Katarchic astrology

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Katarchic astrology is the implementation of a type of horoscopic astrology in order to determine when would be most beneficial and rewarding moment in time to take a venture or undertaking, and is also known as electional astrology. Electional astrology is typically used to interpret the level of success of a moment that has already taken place. In modern time, electional astrology is more commonly known as inceptional astrology. Hellenistic and Byzantine traditions used the term katarchē in order to refer to electional astrology and inceptional astrology, which is also part of katarchic astrology. Katarkhé was used to discover and confirm events of the past. These events include following the history and path taken by a certain illness, or tracking missing items and people such as criminals or those escaping slavery.[1]

Originally when katarchic astrology was practiced, it typically was used to determine the best timing to conduct events such as weddings, and also to answer specific questions.[2] It guided individuals on whether or not to continue or proceed in a course of action and worked to help guarantee the ideal result.[3] In more recent times, katarchic astrology is used to predict the future of individuals and influence the outcome of their future.[4]

Katarchic Astrology vs. Genethlialogy[edit]

In comparison to genethlialogy, Katarchic astrology is seen to represent less of the idea that the events of life are predetermined.[5] Where genethlialogy may see events as inevitable, Katarchic astrology thought it was possible to avoid the future the planets predicted for individuals.[5] Some believe that those studying Katarchic Astrology were critical to the Roman Empire and had impact on the social and political aspects of this empire.[5] Katarchic astrology along side genethlialogy evolved into the better known interrogational astrology. This was also known as horary astrology at the time, and was the practice of finding an answer to a specific question in time through the use of a horoscopic chart.[6]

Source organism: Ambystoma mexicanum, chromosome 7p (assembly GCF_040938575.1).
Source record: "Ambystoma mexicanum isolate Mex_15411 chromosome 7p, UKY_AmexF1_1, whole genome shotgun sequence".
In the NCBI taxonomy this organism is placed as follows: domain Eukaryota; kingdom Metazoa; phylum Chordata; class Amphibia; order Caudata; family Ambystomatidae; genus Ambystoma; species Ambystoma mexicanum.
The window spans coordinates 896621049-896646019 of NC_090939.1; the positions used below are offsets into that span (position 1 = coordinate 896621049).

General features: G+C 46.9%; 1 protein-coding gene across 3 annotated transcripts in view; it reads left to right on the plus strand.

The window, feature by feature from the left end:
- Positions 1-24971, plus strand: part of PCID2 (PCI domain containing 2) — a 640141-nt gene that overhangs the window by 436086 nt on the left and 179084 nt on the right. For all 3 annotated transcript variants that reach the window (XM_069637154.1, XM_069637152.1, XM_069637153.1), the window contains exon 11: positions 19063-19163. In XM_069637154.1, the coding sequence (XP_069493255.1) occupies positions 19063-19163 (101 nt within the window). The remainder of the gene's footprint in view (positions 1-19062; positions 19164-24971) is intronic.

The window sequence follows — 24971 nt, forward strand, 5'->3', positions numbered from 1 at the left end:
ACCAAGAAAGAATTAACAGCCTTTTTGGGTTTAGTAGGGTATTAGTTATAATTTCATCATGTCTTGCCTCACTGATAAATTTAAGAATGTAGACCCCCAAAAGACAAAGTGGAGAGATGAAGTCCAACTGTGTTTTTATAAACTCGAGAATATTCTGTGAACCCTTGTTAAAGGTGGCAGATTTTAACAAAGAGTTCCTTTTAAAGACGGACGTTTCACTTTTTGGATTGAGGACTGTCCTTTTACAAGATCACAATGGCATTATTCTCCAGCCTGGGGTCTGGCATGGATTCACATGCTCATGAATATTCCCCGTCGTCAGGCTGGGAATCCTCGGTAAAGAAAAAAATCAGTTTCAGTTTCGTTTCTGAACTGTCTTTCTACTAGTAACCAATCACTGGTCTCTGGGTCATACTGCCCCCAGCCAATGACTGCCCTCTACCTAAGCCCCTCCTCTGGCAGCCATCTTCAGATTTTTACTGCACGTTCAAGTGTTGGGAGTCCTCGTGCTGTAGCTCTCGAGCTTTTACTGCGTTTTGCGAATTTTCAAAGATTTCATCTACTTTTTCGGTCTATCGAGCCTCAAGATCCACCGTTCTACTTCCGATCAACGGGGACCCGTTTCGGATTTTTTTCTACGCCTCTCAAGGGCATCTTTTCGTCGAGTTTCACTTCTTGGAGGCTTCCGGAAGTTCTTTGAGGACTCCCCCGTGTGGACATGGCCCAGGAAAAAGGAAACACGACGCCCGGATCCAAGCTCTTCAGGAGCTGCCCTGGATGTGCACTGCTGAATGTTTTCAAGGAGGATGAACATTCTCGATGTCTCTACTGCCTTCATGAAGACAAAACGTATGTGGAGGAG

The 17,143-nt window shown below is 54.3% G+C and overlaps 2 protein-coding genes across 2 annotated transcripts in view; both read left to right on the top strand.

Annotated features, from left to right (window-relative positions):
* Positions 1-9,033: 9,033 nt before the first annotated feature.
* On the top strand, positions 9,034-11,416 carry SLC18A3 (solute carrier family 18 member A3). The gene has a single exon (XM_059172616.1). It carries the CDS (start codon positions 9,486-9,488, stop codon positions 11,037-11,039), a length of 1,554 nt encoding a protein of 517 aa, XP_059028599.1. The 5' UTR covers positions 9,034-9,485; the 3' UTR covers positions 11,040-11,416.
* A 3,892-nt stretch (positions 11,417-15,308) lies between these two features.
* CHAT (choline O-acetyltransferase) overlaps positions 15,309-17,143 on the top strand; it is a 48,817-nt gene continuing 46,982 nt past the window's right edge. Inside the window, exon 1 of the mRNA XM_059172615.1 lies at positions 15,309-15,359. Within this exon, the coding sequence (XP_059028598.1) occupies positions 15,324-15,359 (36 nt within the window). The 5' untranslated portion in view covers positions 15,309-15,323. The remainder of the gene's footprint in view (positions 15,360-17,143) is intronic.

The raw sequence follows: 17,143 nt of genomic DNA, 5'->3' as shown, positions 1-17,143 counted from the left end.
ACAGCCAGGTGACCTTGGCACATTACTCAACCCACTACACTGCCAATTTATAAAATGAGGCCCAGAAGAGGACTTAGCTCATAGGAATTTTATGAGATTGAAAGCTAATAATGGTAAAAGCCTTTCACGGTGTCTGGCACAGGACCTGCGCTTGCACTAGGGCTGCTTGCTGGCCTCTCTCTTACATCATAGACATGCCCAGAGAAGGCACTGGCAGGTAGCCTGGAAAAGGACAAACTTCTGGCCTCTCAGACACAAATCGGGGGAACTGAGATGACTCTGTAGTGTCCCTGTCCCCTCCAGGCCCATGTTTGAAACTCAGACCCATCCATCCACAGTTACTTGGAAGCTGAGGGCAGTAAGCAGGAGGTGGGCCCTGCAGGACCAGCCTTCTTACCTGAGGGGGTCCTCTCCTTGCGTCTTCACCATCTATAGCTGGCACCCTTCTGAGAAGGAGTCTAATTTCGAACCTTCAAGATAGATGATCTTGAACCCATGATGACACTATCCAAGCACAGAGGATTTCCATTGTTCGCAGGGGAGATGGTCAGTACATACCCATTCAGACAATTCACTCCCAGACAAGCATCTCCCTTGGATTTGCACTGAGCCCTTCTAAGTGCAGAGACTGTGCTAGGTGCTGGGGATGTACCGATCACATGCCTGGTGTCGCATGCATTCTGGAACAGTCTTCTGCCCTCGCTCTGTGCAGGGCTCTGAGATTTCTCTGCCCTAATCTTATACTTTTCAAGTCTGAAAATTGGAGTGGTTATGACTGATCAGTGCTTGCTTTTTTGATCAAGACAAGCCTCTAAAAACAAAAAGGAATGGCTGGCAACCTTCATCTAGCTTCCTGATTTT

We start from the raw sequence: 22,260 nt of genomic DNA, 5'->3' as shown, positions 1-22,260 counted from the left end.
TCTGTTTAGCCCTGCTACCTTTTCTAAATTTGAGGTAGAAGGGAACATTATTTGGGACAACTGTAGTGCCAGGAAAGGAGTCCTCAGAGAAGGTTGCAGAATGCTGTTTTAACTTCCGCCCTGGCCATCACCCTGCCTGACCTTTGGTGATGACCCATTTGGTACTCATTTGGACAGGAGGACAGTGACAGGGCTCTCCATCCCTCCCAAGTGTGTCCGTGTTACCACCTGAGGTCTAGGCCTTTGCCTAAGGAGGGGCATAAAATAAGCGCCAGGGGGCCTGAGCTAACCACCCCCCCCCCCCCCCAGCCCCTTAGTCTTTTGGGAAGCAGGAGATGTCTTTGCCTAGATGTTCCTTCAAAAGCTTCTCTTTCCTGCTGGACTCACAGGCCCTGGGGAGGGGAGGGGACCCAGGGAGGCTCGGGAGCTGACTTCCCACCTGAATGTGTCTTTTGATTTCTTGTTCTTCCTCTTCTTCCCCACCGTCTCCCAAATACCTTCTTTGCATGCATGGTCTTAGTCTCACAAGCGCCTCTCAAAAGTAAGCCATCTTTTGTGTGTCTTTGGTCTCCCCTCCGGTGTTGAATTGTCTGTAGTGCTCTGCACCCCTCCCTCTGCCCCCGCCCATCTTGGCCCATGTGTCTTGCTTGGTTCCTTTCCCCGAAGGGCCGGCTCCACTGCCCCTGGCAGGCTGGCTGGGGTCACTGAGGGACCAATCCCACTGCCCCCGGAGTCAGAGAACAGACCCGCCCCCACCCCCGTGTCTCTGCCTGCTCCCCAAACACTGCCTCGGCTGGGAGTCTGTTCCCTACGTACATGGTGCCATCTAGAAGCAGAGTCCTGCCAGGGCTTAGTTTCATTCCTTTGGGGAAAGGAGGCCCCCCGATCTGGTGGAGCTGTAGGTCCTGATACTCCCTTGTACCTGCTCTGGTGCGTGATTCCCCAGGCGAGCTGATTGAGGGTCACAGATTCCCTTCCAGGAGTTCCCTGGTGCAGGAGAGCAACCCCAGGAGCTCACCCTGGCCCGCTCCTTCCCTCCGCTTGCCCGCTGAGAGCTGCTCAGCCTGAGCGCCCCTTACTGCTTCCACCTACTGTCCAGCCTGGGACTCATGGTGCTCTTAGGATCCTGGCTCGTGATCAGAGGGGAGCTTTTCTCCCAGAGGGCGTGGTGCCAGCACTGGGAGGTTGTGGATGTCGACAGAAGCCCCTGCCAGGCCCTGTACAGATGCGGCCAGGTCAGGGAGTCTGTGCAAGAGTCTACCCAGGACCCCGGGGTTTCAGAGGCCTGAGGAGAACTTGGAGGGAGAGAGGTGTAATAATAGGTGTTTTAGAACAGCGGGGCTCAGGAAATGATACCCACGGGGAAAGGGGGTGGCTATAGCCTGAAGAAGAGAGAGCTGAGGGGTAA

Notable People in Katarchic Astrology[edit]

Dorotheus of Sidon is one of the more significant of all authors on the topic of Katarchic Astrology. His work dates back to the first century CE. His writing was translated into Arabic ca. 800 CE.[5] Dorotheus wrote a series of five books, each one relating to topics of Hellenistic astrology. Book 5 of Dorotheus "covers all forms of katarchic astrology, including elections and interrogations".[7] This book focuses on different experiences humans may have had, including but not limited to finding objects or people that may have been lost, or building on life's journey.[7] Dorotheus's writing became known among other writers in the Byzantine period.[7]

Augustine is another notable historian with opinions on Katarchic Astrology. He argued against topics of astrology and divination during his life time.[1] He was first exposed to astrology as a Manichean before he converted to Christianity. His main argument against katarchic astrology was the way it opposed the points made by natal astrology.[1] He claims that if a persons future is laid out for them by their natal charts, how can choosing the timing of an event have an impact. He further explains that those astrologers who made correct predictions were truly "inspiration of evil diamons rather than the study of astrological techniques".[1]

See also[edit]

References[edit]

  1. ^ a b c d Lawrence, Marilynn. "Hellenistic Astrology". Internet Encyclopedia of Philosophy.
  2. ^ Gordon, Richard. “Will My Child Have a Big Nose?”: Uncertainty, Authority and Narrative in Katarchic Astrology.
  3. ^ Rosenberger, Veit (2013). Divination in the Ancient World: Religious Options and the Individual. Franz Steiner Verlag.
  4. ^ Lowe, Dunstan. HEAVENLY AND EARTHLY ELEMENTS IN MANILIUS’ ASTRONOMICA.
  5. ^ a b c d Ness, Lester (1990). "Astrology and Judaism in Late Antiquity". smoe.org. Retrieved 16 March 2020.
  6. ^ Brennan, Chris. The Katarchē of Horary.
  7. ^ a b c Burns, William E. (2018). Astrology through History: Interpreting the Stars from Ancient Mesopotamia to the Present. Santa Barbara: ABC-CLIO. p. 105. ISBN 978-1-4408-5143-8.